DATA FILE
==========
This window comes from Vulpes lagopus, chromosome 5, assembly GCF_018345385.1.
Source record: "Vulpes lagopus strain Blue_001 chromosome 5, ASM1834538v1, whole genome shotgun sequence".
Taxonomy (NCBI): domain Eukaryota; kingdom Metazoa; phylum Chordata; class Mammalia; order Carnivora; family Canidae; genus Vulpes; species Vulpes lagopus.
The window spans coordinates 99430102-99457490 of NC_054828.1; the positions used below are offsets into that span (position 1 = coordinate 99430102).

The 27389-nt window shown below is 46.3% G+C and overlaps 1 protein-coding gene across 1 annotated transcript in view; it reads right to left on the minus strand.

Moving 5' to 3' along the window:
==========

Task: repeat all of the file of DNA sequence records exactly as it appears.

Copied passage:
This window comes from Vulpes lagopus, chromosome 5, assembly GCF_018345385.1.
Source record: "Vulpes lagopus strain Blue_001 chromosome 5, ASM1834538v1, whole genome shotgun sequence".
Taxonomy (NCBI): domain Eukaryota; kingdom Metazoa; phylum Chordata; class Mammalia; order Carnivora; family Canidae; genus Vulpes; species Vulpes lagopus.
The window spans coordinates 99430102-99457490 of NC_054828.1; the positions used below are offsets into that span (position 1 = coordinate 99430102).

The 27389-nt window shown below is 46.3% G+C and overlaps 1 protein-coding gene across 1 annotated transcript in view; it reads right to left on the minus strand.

Moving 5' to 3' along the window: